The desire for vehicles fully independent of the charging infrastructure is nothing new, even if commercialization is impossible at this point. However, that doesn't stop projects like the Stella Terra from popping up and do a publicity stunt or two.,
The khaki SUV is created by the young minds at Eindhoven University of Technology (TUE), and it claims to be the "world's first off-road solar-powered vehicle". It's the potential game-changer for places where the definition of a road is stretched and where electrical grids exhibit a whimsical nature. Think about it: an SUV that can bring crucial supplies or medical aid to far-flung areas.Thieme Bosman, the team's events manager, hopes vehicles such as this one could enable easier connections for remote areas where the infrastructure is severely lacking.
To prove the capabilities of its creation the team chose Morocco with its rich tapestry of terrains. The vehicle covered more than 620 miles, from the country's northern coastlines to the sandy embrace of the Sahara Desert in the south. On the way Stella Terra had to tackle rugged mountain trails to dusty desert tracks.
The team claims Stella Terra can go up to 441 miles on the roads and approximately 342 miles off-road on a sunny day. Clouds only dip that number by about 31 miles. The top speed it can reach is 90 mph, but obviously that will eat into the range big time.
To achieve this the team used composite materials to bring the Stella Terra weight down to 2,645 lb, which they estimate is 25% less than the average mid-sized SUV. The aerodynamic design helps optimize efficiency, while all top-facing panels are covered with solar panels. Obviously the battery inside is quite small to keep the weight low, but no actual number was provided. And if you are going to rely only solar panels for charging odds are you'll never fill in a huge battery anyway.
A clever idea that improves comfort and charging efficiency is that the solar panels at the back lift up to get better exposure, while the seat underneath turns into a bed. One can only imagine parking amidst a desert landscape, with the solar awning extending, creating a serene canopy.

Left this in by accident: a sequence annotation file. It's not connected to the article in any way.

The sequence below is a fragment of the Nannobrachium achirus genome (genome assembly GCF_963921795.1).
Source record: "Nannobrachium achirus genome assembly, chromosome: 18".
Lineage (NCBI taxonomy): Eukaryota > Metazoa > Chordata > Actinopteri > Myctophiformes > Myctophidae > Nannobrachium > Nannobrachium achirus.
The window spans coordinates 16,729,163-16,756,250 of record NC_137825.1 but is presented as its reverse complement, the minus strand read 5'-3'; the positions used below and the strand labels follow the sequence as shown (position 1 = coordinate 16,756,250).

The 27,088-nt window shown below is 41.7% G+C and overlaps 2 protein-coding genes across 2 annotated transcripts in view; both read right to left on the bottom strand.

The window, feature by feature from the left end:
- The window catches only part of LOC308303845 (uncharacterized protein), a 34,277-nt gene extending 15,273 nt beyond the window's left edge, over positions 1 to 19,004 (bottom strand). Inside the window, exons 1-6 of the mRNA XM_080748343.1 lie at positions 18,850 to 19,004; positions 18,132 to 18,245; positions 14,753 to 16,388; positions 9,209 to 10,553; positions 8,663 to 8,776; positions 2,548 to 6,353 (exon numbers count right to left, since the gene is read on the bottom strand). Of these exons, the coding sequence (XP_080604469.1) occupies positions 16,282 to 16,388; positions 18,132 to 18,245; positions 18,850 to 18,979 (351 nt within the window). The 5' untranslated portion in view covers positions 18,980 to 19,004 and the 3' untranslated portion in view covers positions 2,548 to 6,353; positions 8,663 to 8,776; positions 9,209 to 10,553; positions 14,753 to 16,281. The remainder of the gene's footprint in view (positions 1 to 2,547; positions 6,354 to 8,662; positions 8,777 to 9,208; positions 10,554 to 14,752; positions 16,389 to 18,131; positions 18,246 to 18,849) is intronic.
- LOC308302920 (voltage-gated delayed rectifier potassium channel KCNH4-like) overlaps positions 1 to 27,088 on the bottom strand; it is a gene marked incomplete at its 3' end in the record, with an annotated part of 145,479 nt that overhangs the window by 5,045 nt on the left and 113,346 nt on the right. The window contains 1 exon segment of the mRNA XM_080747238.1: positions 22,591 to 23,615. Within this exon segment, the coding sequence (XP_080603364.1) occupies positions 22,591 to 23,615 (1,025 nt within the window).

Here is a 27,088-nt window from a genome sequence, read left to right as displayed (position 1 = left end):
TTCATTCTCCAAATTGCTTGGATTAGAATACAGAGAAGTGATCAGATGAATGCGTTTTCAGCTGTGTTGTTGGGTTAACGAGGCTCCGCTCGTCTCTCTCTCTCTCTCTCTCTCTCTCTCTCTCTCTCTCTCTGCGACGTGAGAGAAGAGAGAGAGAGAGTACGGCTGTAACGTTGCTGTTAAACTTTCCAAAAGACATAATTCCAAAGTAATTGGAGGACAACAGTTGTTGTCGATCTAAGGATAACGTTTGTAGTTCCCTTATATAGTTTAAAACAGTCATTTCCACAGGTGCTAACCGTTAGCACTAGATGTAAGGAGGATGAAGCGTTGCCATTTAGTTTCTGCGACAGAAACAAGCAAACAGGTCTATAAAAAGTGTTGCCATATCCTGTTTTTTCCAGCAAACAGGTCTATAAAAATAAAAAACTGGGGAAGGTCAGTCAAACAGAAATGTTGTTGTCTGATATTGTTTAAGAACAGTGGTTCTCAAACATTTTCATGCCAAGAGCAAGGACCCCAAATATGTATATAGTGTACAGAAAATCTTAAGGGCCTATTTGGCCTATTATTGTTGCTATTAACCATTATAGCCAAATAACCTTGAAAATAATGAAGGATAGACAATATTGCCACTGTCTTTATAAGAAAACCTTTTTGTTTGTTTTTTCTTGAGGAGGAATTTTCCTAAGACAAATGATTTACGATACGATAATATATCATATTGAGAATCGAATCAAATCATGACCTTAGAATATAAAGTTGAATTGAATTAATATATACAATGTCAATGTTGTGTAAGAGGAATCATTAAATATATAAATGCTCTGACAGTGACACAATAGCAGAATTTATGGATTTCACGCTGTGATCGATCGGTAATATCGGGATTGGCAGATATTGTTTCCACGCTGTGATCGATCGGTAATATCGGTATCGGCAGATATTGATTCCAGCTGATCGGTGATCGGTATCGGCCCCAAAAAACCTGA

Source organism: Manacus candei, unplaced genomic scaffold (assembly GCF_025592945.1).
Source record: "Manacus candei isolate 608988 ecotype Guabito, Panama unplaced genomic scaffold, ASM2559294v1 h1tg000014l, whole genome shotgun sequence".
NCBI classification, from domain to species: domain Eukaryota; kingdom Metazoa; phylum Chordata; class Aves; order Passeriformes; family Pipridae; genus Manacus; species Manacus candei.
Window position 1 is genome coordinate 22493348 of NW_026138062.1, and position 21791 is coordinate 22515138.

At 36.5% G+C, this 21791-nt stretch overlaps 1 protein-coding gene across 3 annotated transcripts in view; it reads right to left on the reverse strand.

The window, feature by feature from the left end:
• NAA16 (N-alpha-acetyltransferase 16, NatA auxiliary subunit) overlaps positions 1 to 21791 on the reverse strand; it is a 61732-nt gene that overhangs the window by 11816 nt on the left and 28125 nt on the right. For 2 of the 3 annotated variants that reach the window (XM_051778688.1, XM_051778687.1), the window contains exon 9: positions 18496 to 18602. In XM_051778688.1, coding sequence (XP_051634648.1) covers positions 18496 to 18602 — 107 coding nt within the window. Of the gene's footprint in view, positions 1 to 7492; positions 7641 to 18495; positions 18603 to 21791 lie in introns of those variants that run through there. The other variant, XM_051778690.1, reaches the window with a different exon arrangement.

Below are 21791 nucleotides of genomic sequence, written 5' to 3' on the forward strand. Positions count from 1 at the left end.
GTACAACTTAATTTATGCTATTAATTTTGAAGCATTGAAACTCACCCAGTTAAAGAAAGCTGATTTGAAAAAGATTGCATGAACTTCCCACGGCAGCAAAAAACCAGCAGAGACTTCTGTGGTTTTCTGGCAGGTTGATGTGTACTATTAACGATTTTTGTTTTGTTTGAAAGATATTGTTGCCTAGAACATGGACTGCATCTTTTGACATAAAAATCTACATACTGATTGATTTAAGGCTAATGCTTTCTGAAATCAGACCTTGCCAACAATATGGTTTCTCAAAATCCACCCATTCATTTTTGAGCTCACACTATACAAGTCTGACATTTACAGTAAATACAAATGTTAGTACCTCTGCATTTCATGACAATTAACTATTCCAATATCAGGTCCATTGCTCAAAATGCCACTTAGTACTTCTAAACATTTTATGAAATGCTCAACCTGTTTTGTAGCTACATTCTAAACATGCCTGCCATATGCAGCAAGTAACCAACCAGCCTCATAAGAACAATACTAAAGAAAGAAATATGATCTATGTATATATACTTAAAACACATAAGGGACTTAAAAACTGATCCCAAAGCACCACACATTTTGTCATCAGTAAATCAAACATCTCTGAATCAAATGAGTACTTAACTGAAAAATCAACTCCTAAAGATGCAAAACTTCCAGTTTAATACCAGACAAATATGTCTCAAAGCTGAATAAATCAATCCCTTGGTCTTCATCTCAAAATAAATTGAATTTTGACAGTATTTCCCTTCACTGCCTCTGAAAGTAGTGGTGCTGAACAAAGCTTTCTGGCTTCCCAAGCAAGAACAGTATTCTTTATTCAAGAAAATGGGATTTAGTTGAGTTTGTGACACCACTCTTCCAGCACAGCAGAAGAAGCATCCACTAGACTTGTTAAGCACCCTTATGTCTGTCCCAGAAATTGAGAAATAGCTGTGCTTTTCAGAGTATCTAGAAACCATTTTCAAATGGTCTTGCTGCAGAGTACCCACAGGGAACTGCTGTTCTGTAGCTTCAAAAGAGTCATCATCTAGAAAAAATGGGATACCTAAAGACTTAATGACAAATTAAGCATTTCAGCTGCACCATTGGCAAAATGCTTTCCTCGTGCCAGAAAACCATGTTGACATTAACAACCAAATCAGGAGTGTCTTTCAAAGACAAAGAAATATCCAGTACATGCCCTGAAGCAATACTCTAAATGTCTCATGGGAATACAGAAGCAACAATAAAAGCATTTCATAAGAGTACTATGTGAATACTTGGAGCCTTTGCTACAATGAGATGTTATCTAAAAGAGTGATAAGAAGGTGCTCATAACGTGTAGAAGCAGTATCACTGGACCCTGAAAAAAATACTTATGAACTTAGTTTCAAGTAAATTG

Stella Terra isn’t the only project the team is working on, even if it's arguably the most exciting one. The team is keen on contributing to the solar industry with their highly efficient solar converters. Bosman and his young visionaries aspire to inspire, hoping big players in the auto industry might just do a double-take and reevaluate their designs.
As we know, Stella Terra isn’t the first solar-powered car we've seen. There was the Lightyear and Sono's Sion EV - both crashed and burned in a spectacular manner, simply because the technology isn't there yet to make a solar-powered car anywhere close to practical for daily use.
What the Stella Terra does differently is actually try and find a use case. It doesn't really want to replace your everyday ride - it aims to serve communities who literally have no other alternative. And in those cases a solar-powered car with all its compromises might still be the best we've come up with yet.
You are mistaking one cloudy day for a usual autumn to winter season. I am certainly not dismissing solar, I just note that managing the expectation and base it on seasons and weather is much more ... accurate?
WHAT!?!? You're telling me a solar panel doesn't generate much power when the sun isn't out!?!? What revolutionary information. The occasional cloudy day is not enough to dismiss solar entirely.